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Hadrian and the Triumph of Rome Paperback – September 14, 2010
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From Publishers Weekly
Copyright © Reed Business Information, a division of Reed Elsevier Inc. All rights reserved. --This text refers to an out of print or unavailable edition of this title.
“Excellent . . . highly recommended . . . a skillfully analyzed and well-researched narrative.”
“One gets a clear and compelling sense of Hadrian’s times.”
—The New Yorker
“[A] skillful portrait . . . The author of biographies of Augustus and Cicero, British scholar Everitt now combines academic expertise with lively prose in a satisfying account of the emperor.”
Top Customer Reviews
However, Hadrian and the Triumph of Rome doesn't quite work as a biography. Too many times, Everitt is forced to qualify his narrative with assumptions or suppositions, while Hadrian himself is far in the background. I appreciate that Everitt warns his readers when he ventures off what is definitely known about Hadrian's life, but it becomes a bit too much.Read more ›
This book also has some great insights into leadership. Hadrain is a great observer of both current events and historical events. His political hero was the great Augustus. He takes many of Augustus`s policies, and makes them his own. He uses the lessons of his two military heroes, to whip a peace time military into shape. He also identifies the evils of Domitian, and how Trajan does such a better job of managing the different parts of government. But he also realizes Trajan is making a mistake by over extending the Empire. Soon after taking over power, Hadrian reverses Trajan`s policy of never ending conquest. This was not a popular decision, but Hadrain has the fortitude to go through with the policy. Hadrain almost always attempts to reach a peaceful agreement on political matters. However, he would use over whelming force if need be, to crush a rebellion.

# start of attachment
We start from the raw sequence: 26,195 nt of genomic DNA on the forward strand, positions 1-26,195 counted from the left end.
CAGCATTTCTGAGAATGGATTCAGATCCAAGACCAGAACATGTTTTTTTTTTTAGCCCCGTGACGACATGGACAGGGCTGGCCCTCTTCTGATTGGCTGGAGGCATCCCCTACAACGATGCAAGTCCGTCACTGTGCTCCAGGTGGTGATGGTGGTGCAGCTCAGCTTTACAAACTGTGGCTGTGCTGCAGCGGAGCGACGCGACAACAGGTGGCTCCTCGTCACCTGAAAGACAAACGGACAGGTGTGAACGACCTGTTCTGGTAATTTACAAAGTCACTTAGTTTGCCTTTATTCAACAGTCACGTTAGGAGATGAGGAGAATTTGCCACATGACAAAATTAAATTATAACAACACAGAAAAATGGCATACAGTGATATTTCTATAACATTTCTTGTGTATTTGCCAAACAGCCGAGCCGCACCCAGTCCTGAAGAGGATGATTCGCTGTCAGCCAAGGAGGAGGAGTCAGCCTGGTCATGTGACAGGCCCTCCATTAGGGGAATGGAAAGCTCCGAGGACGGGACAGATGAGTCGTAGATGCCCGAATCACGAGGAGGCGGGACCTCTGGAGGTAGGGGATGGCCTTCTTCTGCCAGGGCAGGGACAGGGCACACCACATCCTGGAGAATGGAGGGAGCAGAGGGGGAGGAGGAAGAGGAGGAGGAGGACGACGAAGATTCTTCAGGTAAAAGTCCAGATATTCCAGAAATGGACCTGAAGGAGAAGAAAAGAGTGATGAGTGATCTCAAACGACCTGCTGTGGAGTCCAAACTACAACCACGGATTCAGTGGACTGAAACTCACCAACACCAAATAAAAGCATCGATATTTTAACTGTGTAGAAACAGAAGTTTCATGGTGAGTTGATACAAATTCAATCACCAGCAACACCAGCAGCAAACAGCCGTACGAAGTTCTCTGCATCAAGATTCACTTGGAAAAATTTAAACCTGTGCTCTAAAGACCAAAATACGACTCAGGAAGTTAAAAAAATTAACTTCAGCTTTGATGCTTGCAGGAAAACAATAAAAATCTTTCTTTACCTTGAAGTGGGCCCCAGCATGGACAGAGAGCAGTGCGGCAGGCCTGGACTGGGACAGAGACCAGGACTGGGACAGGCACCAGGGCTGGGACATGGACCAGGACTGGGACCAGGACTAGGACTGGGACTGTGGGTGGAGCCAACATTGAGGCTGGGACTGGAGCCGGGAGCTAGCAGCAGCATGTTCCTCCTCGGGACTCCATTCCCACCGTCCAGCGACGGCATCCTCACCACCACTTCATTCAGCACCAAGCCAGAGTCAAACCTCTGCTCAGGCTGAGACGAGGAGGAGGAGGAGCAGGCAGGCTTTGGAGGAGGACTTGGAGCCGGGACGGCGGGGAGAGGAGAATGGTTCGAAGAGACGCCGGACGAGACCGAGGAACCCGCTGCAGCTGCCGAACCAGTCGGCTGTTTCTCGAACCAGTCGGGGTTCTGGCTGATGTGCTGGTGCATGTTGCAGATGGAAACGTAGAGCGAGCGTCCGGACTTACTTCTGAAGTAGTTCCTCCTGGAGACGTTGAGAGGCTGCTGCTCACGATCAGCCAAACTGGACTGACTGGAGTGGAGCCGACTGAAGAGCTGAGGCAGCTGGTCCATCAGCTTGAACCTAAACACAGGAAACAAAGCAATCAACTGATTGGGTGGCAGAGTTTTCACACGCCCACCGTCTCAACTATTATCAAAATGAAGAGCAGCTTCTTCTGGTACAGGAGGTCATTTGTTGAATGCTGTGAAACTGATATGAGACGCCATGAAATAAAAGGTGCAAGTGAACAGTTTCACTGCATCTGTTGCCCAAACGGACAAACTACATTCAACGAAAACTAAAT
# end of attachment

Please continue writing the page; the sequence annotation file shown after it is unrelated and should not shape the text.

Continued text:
Many of Hadrain`s policies are still being felt in the modern world. The border of France and Germany, and turning Judea into Palestine, are just two examples.
There was one weak area of the book. When Hadrian comes into power, he begins to travel all over the Empire. Everitt lists all sorts of building details. Everywhere Hadrain goes, he seems to build large monuments.Read more ›
The second half is much more focused on Hadrian. There is, however, a fair amount of speculation on certain events. This is likely due to a lack of source material. The author is quick to point out what is known and what is unknown. For example, Hadrian is believed to have taken a young boy named Antinous as a lover and companion. The boy subsequently drowned in Egypt but the available sources are in conflict over the circumstances of his death. Antinous may have died in an accident or he may have been deliberately sacrificed in a ritual designed to prolong Hadrian's life.
The author does an excellent job of documenting his research. The book is 327 pages long, not counting sources, notes, and an index. It has a detailed chronology and several photographs of statues and monuments. It also contains two maps, one of the Roman Empire and one of Greece. These maps are helpful in orienting the reader to various cities and sites that are referenced in the narrative.
Bottom line: this book is an easy read that moves quickly. Of note, however, is that a little more than half the text is focused on Hadrian. The author spends an equal amount of time on preceding emperors and Roman life in the 2nd century. Given the lack of primary sources, the author did a pretty good job of covering this emperor who is mostly known for building a wall in Britain.
Most Recent Customer Reviews
Scrupulously honest about divided views of issues but always honest and clear, this author gives the reader a strong feel for Hadrian's personality and motives. Read morePublished 5 months ago by Rosemary Williams
Everitt's treatment of the life, context and consequences of Hadian is balanced and thoughtful.Published 9 months ago by Gregg M.
A bit too slow, with too many diversions from the actual life of HPublished 10 months ago by Ignacio de Posadas
Objective, and an easy read with a true sense of history.Published 11 months ago by Murray P LeLacheur
This is a very well documented biography of the Emperor Hadrian based on historical writings of his contemporaries and later historians. Read morePublished 11 months ago by Bellerive
This book tries to bring Hadrian and his times to life, and it did seem to me to do so (albeit at the cost of being a little speculative). Read morePublished 12 months ago by Michael Lewyn
Beautiffuly written book with a loads of historic information that are presented in non-dull way. This is not book only for specialist but for people with different interests. Read morePublished 12 months ago by Sookie